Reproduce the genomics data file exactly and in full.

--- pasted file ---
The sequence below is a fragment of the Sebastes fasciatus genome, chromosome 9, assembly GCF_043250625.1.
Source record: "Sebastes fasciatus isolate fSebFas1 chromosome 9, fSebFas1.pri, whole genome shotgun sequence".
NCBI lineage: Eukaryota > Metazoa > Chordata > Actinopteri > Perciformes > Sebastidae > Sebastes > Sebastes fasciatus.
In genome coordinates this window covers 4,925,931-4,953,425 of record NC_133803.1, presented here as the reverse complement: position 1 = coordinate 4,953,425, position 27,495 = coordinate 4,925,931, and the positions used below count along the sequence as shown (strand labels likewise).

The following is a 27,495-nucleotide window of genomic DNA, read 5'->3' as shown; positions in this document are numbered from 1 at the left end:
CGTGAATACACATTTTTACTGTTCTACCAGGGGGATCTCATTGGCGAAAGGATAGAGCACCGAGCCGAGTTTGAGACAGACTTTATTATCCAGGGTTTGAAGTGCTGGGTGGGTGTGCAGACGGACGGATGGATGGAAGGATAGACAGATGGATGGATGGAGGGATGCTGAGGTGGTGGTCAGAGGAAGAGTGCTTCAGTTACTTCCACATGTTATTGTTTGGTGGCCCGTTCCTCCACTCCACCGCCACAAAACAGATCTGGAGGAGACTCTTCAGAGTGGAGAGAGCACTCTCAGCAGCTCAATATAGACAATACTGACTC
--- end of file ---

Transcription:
The sequence below is a fragment of the Sebastes fasciatus genome, chromosome 9, assembly GCF_043250625.1.
Source record: "Sebastes fasciatus isolate fSebFas1 chromosome 9, fSebFas1.pri, whole genome shotgun sequence".
NCBI lineage: Eukaryota > Metazoa > Chordata > Actinopteri > Perciformes > Sebastidae > Sebastes > Sebastes fasciatus.
In genome coordinates this window covers 4,925,931-4,953,425 of record NC_133803.1, presented here as the reverse complement: position 1 = coordinate 4,953,425, position 27,495 = coordinate 4,925,931, and the positions used below count along the sequence as shown (strand labels likewise).

The following is a 27,495-nucleotide window of genomic DNA, read 5'->3' as shown; positions in this document are numbered from 1 at the left end:
CGTGAATACACATTTTTACTGTTCTACCAGGGGGATCTCATTGGCGAAAGGATAGAGCACCGAGCCGAGTTTGAGACAGACTTTATTATCCAGGGTTTGAAGTGCTGGGTGGGTGTGCAGACGGACGGATGGATGGAAGGATAGACAGATGGATGGATGGAGGGATGCTGAGGTGGTGGTCAGAGGAAGAGTGCTTCAGTTACTTCCACATGTTATTGTTTGGTGGCCCGTTCCTCCACTCCACCGCCACAAAACAGATCTGGAGGAGACTCTTCAGAGTGGAGAGAGCACTCTCAGCAGCTCAATATAGACAATACTGACTC